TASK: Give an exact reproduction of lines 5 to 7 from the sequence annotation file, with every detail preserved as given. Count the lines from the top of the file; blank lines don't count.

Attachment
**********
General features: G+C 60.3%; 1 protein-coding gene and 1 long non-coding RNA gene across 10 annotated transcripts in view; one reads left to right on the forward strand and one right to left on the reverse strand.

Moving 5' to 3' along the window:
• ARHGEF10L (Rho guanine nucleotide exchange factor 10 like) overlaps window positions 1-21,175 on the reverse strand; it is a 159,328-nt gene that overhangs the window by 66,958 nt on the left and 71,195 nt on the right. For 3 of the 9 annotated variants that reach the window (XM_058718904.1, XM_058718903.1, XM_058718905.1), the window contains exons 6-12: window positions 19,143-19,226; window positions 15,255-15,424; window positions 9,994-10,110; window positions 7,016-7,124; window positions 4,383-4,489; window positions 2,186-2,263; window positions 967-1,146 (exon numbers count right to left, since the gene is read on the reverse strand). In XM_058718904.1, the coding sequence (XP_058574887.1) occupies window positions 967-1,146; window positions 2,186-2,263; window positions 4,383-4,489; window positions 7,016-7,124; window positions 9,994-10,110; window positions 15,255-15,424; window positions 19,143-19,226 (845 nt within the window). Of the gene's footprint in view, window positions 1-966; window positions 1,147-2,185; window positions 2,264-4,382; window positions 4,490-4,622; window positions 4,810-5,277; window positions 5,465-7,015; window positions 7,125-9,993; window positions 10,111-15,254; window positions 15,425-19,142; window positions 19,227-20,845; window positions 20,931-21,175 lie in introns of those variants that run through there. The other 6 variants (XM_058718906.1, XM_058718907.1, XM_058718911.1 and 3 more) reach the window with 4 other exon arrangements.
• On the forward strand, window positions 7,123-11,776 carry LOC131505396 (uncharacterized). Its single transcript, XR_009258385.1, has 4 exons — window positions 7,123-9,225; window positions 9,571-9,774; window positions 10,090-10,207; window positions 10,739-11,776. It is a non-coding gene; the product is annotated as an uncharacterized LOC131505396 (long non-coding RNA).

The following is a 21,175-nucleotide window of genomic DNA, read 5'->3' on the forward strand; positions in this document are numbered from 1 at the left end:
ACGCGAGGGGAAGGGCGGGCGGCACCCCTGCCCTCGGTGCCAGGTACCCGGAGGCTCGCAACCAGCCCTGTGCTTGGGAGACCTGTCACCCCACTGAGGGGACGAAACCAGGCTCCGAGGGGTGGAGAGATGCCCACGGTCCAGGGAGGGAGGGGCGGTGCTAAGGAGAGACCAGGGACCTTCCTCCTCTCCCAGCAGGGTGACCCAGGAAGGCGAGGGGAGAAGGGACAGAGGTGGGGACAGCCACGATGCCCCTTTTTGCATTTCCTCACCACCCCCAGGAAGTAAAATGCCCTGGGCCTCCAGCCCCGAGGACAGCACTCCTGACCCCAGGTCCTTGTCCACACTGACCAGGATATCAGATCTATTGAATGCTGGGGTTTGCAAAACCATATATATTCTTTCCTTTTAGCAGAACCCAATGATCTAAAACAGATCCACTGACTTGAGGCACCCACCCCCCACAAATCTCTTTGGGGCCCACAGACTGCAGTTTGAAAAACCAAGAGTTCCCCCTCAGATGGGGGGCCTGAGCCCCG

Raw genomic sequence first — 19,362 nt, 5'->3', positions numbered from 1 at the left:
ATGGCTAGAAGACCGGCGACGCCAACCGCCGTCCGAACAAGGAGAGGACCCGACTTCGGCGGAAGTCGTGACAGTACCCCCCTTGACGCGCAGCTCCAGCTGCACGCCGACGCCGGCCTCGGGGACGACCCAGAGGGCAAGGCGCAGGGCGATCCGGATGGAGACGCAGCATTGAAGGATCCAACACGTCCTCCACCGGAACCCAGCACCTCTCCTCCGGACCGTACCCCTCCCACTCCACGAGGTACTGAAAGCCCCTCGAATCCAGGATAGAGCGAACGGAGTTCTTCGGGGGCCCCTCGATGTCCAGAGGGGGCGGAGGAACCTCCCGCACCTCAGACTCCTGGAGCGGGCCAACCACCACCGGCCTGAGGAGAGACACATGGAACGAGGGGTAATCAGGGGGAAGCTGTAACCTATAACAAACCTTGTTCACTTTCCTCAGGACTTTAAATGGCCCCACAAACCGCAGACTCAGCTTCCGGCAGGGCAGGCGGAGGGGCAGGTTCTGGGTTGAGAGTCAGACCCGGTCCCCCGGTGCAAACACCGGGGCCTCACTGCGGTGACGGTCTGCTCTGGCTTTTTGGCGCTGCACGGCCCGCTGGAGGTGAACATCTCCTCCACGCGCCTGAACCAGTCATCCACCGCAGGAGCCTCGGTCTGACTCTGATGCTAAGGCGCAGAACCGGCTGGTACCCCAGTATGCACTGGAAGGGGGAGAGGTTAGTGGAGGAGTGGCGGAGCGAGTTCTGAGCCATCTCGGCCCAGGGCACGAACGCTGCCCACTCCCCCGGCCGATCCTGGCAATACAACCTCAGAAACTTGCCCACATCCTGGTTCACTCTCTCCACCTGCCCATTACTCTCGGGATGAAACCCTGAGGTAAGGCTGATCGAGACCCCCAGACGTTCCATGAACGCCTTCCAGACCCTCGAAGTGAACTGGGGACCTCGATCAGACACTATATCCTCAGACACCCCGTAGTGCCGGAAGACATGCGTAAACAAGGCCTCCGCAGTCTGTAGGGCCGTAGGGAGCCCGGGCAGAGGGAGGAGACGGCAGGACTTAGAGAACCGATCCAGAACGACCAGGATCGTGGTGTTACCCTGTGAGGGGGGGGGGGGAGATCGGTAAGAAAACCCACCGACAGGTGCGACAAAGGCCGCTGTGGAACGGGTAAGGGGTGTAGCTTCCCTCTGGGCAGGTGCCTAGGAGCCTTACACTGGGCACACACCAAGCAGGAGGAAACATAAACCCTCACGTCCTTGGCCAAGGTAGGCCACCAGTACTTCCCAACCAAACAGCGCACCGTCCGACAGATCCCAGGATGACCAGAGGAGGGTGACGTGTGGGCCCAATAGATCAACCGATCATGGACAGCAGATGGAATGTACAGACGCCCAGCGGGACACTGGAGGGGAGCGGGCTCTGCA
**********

The following is a 21,175-nucleotide window of genomic DNA, read 5'->3' on the forward strand; positions in this document are numbered from 1 at the left end:
ACGCGAGGGGAAGGGCGGGCGGCACCCCTGCCCTCGGTGCCAGGTACCCGGAGGCTCGCAACCAGCCCTGTGCTTGGGAGACCTGTCACCCCACTGAGGGGACGAAACCAGGCTCCGAGGGGTGGAGAGATGCCCACGGTCCAGGGAGGGAGGGGCGGTGCTAAGGAGAGACCAGGGACCTTCCTCCTCTCCCAGCAGGGTGACCCAGGAAGGCGAGGGGAGAAGGGACAGAGGTGGGGACAGCCACGATGCCCCTTTTTGCATTTCCTCACCACCCCCAGGAAGTAAAATGCCCTGGGCCTCCAGCCCCGAGGACAGCACTCCTGACCCCAGGTCCTTGTCCACACTGACCAGGATATCAGATCTATTGAATGCTGGGGTTTGCAAAACCATATATATTCTTTCCTTTTAGCAGAACCCAATGATCTAAAACAGATCCACTGACTTGAGGCACCCACCCCCCACAAATCTCTTTGGGGCCCACAGACTGCAGTTTGAAAAACCAAGAGTTCCCCCTCAGATGGGGGGCCTGAGCCCCG

Raw genomic sequence first — 19,362 nt, 5'->3', positions numbered from 1 at the left: